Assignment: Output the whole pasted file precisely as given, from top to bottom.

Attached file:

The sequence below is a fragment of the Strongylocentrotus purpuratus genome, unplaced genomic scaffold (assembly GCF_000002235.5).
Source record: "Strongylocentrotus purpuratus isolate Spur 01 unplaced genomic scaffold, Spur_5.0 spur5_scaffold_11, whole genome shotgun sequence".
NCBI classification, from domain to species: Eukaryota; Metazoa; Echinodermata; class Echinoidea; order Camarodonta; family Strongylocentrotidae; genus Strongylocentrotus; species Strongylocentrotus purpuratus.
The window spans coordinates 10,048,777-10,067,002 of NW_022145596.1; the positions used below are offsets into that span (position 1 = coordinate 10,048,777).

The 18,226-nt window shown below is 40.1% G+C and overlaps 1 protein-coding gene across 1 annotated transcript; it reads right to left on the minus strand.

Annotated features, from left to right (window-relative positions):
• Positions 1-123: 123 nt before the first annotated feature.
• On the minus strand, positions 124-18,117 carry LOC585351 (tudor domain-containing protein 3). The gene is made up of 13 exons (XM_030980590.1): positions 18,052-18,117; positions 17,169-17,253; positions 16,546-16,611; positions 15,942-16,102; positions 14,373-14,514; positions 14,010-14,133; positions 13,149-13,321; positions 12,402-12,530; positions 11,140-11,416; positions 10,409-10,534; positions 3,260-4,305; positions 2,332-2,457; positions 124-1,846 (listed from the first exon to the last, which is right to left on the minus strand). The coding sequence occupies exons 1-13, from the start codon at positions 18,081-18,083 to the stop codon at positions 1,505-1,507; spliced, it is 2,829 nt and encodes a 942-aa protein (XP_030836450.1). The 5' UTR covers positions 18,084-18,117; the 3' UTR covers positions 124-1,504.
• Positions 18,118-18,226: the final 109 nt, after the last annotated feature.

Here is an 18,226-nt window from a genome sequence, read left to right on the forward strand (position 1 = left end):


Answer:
The sequence below is a fragment of the Strongylocentrotus purpuratus genome, unplaced genomic scaffold (assembly GCF_000002235.5).
Source record: "Strongylocentrotus purpuratus isolate Spur 01 unplaced genomic scaffold, Spur_5.0 spur5_scaffold_11, whole genome shotgun sequence".
NCBI classification, from domain to species: Eukaryota; Metazoa; Echinodermata; class Echinoidea; order Camarodonta; family Strongylocentrotidae; genus Strongylocentrotus; species Strongylocentrotus purpuratus.
The window spans coordinates 10,048,777-10,067,002 of NW_022145596.1; the positions used below are offsets into that span (position 1 = coordinate 10,048,777).

The 18,226-nt window shown below is 40.1% G+C and overlaps 1 protein-coding gene across 1 annotated transcript; it reads right to left on the minus strand.

Annotated features, from left to right (window-relative positions):
• Positions 1-123: 123 nt before the first annotated feature.
• On the minus strand, positions 124-18,117 carry LOC585351 (tudor domain-containing protein 3). The gene is made up of 13 exons (XM_030980590.1): positions 18,052-18,117; positions 17,169-17,253; positions 16,546-16,611; positions 15,942-16,102; positions 14,373-14,514; positions 14,010-14,133; positions 13,149-13,321; positions 12,402-12,530; positions 11,140-11,416; positions 10,409-10,534; positions 3,260-4,305; positions 2,332-2,457; positions 124-1,846 (listed from the first exon to the last, which is right to left on the minus strand). The coding sequence occupies exons 1-13, from the start codon at positions 18,081-18,083 to the stop codon at positions 1,505-1,507; spliced, it is 2,829 nt and encodes a 942-aa protein (XP_030836450.1). The 5' UTR covers positions 18,084-18,117; the 3' UTR covers positions 124-1,504.
• Positions 18,118-18,226: the final 109 nt, after the last annotated feature.

Here is an 18,226-nt window from a genome sequence, read left to right on the forward strand (position 1 = left end):